Ransomware: The first step is to understand it
|Jan 22, 2018
What is ransomware?
Ransomware is, in the simplest terms, a piece of malicious software designed to extort a ransom from the people whose computers it infects. Typically, this is done by encrypting files on a computer and demanding a ransom be paid to unlock them. Once the victim makes payment to the criminals, the data that they encrypted is again made available.
Why am I hearing about it now?
Ransomware has been around since the 1980s. It is only recently, however, that it is hitting mainstream news. The reason for this is because of a few large-scale attacks, such as WannaCry (read about WannaCry here), which infected upward of 300,000 computers in 150 countries in a matter of days. This was quickly followed by Petya, which affected computers in Ukraine particularly hard, including the radiation-monitoring system at Chernobyl. The recent news of vulnerabilities being discovered in Intel chips only adds to the list of vulnerabilities.
Where does ransomware come from?
Ransomware typically comes from either individuals or groups working together to infect others’ machines for their own gain. Potentially, even countries themselves can be a source of ransomware, as WannaCry has been attributed to the North Korean government.
Ransomware can infect your computer in a number of ways: a bad download, a spam email, or even another computer on your network that is already infected.
“Where it comes from,” however, is not as important as “what it does.” There will always be bad people in the world looking to take advantage of others; in that sense Ransomware is nothing new. People are now just looking to steal digitally.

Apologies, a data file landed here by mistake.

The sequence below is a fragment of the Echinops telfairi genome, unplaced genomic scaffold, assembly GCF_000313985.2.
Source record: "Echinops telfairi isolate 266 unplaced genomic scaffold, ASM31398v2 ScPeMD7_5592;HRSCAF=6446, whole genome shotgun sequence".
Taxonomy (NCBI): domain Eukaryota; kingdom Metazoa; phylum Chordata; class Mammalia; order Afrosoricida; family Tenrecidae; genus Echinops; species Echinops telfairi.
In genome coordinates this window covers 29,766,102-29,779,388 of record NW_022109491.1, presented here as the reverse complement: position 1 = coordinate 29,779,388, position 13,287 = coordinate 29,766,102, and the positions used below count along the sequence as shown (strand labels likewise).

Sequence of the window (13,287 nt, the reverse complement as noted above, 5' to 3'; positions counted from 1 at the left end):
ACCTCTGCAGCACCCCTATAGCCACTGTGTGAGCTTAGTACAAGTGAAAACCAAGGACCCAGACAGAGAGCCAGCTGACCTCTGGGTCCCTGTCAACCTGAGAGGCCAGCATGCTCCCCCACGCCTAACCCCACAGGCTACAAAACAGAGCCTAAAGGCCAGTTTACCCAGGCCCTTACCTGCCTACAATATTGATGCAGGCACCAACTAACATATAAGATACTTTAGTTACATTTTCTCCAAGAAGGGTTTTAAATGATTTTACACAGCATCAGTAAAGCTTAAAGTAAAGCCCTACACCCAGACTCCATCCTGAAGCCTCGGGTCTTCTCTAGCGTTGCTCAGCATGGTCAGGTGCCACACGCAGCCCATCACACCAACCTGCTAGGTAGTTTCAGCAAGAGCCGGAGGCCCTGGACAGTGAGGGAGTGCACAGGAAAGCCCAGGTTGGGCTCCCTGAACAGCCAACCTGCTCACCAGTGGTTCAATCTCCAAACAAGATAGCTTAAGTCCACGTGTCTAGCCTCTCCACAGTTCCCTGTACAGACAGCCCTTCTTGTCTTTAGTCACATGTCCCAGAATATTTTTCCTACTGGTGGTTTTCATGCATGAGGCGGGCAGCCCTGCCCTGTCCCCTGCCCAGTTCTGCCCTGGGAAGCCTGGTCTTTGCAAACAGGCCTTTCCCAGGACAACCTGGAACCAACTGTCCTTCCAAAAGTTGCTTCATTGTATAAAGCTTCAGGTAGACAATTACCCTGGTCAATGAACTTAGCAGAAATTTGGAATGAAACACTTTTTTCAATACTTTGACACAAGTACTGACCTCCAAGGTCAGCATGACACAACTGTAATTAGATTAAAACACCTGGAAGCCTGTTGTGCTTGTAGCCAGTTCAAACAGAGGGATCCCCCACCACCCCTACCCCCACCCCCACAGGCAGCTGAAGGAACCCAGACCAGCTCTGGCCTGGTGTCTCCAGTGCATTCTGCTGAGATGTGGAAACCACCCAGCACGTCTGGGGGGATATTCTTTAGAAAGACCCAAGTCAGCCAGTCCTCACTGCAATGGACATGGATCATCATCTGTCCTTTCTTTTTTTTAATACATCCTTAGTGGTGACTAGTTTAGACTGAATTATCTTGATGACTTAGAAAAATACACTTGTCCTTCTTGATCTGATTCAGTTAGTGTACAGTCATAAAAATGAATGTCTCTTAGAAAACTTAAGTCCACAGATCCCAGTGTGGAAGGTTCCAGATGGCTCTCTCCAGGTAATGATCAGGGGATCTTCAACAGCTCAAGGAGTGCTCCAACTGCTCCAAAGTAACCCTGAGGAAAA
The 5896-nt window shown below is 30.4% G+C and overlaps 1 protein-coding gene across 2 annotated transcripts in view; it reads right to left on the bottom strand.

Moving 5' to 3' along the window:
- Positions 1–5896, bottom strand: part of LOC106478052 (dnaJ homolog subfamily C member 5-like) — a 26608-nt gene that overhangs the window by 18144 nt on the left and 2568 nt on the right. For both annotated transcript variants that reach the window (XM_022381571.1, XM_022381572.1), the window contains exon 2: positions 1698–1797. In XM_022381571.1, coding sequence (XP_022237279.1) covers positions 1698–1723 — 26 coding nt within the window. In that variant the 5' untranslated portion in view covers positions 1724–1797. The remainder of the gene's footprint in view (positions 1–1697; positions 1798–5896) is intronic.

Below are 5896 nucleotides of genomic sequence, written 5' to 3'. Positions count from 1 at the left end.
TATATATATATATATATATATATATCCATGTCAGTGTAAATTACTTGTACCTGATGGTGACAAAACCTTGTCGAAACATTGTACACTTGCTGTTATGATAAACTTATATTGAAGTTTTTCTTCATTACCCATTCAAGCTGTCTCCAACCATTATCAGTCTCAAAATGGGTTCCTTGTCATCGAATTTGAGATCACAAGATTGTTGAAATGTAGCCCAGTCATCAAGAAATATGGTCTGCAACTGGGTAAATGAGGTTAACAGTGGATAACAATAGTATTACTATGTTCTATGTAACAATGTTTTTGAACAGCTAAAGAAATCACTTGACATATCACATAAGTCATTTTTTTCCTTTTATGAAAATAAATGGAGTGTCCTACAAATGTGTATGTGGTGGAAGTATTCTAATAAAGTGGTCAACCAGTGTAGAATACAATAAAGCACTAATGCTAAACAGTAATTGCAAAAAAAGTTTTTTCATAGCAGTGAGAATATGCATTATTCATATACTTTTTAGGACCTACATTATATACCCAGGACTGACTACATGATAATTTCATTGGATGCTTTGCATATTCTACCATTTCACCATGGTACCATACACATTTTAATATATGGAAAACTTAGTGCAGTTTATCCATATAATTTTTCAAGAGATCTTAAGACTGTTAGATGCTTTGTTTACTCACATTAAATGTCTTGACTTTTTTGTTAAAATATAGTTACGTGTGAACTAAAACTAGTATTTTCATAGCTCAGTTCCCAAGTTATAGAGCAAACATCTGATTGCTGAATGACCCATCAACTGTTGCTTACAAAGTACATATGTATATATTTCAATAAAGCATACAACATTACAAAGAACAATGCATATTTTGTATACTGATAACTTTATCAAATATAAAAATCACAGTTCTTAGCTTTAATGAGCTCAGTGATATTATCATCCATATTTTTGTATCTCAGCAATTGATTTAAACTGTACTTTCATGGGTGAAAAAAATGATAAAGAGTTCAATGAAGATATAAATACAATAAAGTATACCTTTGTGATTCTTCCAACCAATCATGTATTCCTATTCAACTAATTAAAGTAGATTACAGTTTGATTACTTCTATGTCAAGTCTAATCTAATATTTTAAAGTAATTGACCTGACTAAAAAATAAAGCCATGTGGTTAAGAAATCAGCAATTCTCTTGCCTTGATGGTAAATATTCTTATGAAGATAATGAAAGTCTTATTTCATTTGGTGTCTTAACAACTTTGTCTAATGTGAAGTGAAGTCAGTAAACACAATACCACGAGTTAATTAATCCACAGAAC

Why is ransomware something I need to be concerned about?
Ransomware is targeted at companies and individuals.
For individuals who are unprotected at home, the thought of having your music collection of 5,000 songs that took eight years to build, or having all of your family photos you’ve taken over the past 12 years go missing sounds bad, and is something that many people have encountered.
A company, however, can lose all of its data in one day, including employee records, customer information, and payment details. This can be crippling. If an employee quits, you can hire someone new. When a machine breaks, you can fix it or buy a new one. But if you lose all of your data, you can’t go down to the data store and buy some more.
Typically targeting small and medium-sized businesses, ransomware can be disastrous if you’re not ready for it. Once infected with ransomware, your options are to pay the criminals and hope they will unlock your data, or to not pay and lose the data.
What is the future of ransomware?
Ransomware is here for the foreseeable future. It has been around for decades and is showing no signs of slowing down. WannaCry made big headlines owing to how fast it spread, the number of people it affected, and the news that the attackers received over $100,000 in ransom money. WannaCry is just one of many attacks – most ransomware attacks are much smaller and don’t get the same media coverage.
No one can accurately predict when the next attack may come, how it will spread, or even how big it will be. One thing that is certain: ransomware is happening more as it proves to be profitable for the people launching the attacks.
What can I do about ransomware?
Prevention is very important when it comes to ransomware or any other virus. Fortunately, keeping you and your company safe from ransomware is not an overly difficult thing to do – if you know how and have the resources.
If you are like most small- and medium-sized businesses, you may not have the in-house knowledge or resources to adequately protect yourself from these threats, which is exactly why so many small- and medium-sized businesses get targeted.
My next blog in this series will come out in two weeks, and go into detail about some of the steps you can take to ensure that your environment is safe from a ransomware attack, including how to reduce the likelihood of being targeted and the chances of an attack being successful.
You can contact us at email@example.com or call 204-488-3655 with any questions you have regarding IT support or ransomware.